In conclusion of the event Prof. Iruka Okeke said the causes of infections that warrant treatment of antibiotics should be attacked first so that fewer antibiotics will be needed. And antibiotics should only be taken if they have been prescribed by a qualified health professional who has taken the appropriate steps to diagnose and infection. She also enjoined everyone to join the AMR campaign and spread it everywhere since there are no alternative for antibiotics yet. The meeting ended at about 2pm.
Year(s) Of Engagement Activity 2018
 
Description Panel Discussion: The Future of Antibiotics Depends on All of Us 
Form Of Engagement Activity A formal working group, expert panel or dialogue
Part Of Official Scheme? No
Geographic Reach Local
Primary Audience Public/other audiences
Results and Impact We organized and moderated a panel discussion on antibiotic stewardship and resistance. The panelists included a physician, a pharmacist, a vet and a genomic epidemiologist. Attending invitees included about 150 students from area secondary schools, health professionals, patients, and the general public.
Year(s) Of Engagement Activity 2019
 
Description Public Lecture: 2019. Olumbe Bassir Memorial Lecture 
Form Of Engagement Activity A talk or presentation
Part Of Official Scheme? No
Geographic Reach Regional
Primary Audience Public/other audiences
Results and Impact Holding on and letting go: Dissecting attachment by an exceptional bacterial colonizer. Biennual Olumbe Bassir Memorial Lecture Otunba Subomi Balogun Conference Centre, University of Ibadan on the 18th of June 2019. Published Bodija, Ibadan : Bookbuilders, Editions Africa, 2019. 30 pages ISBN 9789789211968, NLM ID:101763549
Year(s) Of Engagement Activity 2019
 
Description Radio Interview on Diamond FM for Antimicrobial Resistance Awareness Week 
Form Of Engagement Activity A press release, press conference or response to a media enquiry/interview
Part Of Official Scheme? No
Geographic Reach Local
Primary Audience Media (as a channel to the public)
Results and Impact A live radio interview on antibiotics and antibiotic resistance, which was aired during World Antibiotic Awareness Week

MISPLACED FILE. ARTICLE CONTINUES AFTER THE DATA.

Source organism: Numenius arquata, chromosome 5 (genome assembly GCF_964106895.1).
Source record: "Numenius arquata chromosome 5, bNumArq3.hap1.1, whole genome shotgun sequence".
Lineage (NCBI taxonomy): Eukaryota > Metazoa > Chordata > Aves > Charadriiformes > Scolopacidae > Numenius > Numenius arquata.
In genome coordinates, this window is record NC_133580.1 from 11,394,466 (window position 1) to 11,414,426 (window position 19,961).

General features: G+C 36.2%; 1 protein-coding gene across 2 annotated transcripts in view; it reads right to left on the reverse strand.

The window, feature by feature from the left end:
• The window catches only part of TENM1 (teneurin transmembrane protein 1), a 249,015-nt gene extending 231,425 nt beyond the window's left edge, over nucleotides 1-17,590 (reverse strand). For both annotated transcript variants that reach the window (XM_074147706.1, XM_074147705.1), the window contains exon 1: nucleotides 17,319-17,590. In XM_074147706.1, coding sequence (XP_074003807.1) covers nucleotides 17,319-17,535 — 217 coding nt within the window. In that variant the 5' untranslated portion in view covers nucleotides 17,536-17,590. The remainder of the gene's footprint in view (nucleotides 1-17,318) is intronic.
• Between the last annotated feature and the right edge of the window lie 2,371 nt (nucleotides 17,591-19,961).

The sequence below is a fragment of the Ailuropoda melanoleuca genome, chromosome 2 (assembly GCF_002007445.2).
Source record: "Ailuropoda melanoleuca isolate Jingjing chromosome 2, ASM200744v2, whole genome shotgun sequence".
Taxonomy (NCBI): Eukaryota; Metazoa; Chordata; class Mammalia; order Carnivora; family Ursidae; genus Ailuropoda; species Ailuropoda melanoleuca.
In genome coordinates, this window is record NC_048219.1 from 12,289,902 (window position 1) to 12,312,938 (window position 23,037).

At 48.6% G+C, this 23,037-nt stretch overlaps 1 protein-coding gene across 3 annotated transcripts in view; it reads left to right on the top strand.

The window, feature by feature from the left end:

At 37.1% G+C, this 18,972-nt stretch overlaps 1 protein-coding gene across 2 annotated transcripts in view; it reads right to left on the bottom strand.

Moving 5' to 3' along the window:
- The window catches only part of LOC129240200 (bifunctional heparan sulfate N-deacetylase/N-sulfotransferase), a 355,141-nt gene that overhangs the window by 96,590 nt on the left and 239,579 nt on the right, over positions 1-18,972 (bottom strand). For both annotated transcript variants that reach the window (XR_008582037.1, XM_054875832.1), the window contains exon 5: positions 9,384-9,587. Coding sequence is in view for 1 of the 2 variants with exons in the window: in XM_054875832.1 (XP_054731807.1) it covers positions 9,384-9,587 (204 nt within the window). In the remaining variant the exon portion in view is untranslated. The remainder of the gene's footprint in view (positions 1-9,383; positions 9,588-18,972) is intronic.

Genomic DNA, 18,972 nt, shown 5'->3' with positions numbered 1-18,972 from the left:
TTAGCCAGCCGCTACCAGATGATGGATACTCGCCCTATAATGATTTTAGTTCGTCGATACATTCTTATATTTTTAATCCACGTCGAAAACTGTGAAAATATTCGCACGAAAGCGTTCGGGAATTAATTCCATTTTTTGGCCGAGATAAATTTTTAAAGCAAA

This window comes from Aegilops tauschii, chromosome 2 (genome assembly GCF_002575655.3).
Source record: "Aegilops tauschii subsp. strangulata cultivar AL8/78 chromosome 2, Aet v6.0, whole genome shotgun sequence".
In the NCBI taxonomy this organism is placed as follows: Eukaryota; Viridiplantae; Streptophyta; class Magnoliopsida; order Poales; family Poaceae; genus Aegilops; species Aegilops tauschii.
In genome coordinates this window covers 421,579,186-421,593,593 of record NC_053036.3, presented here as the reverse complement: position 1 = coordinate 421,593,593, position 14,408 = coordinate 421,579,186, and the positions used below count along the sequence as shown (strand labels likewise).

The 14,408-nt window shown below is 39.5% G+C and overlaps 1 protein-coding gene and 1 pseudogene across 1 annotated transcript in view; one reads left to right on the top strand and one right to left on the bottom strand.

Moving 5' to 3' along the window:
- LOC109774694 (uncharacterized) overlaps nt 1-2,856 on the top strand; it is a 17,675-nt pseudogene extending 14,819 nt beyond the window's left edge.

Year(s) Of Engagement Activity 2019
 
Description Short Expert Talk at The Economist event: Antibiotic Resistance 2019: Preventing an Apocalypse 
Form Of Engagement Activity Participation in an activity, workshop or similar
Part Of Official Scheme? No
Geographic Reach International
Primary Audience Public/other audiences
Results and Impact Event organizer's description of my presentation: Spotlight: Science 101
If developing antibiotics were simple, there would be more than one or two prospects in the pipeline, even for the most resistant Gram-negative bacterial infections. Why is the science so hard, and what prospective antibiotics look most promising?
Year(s) Of Engagement Activity 2019
URL https://events.economist.com/events-conferences/emea/amr2019
 
Description Stakeholder meeting for Salmonella surveillance 
Form Of Engagement Activity Participation in an activity, workshop or similar
Part Of Official Scheme? No
Geographic Reach Regional
Primary Audience Professional Practitioners
Results and Impact We conducted a stakeholder meeting open to the public to report the results of two year's surveillance for blood-borne Salmonella in Ibadan metropolis. We described our enrollment and blood culture of over 3000 febrile patients in the metropolitan Ibadan area and our principal findings, which were that bacteriamia, and in particular Salmonella Typhi are predominant causes of febrile illness in Ibadan. the data we have collected is sufficient to provide evidence to justify improved diagnostics and introduction of Typhoid Conjugate Vaccines. We believe our findings are pivotal to understanding the burden of invasive Salmonella disease, constitute evidence to support best practices for typhoid diagnosis and treated, and have the potential to be used to support a GAVI application for access to the new typhoid conjugate vaccine.
Year(s) Of Engagement Activity 2019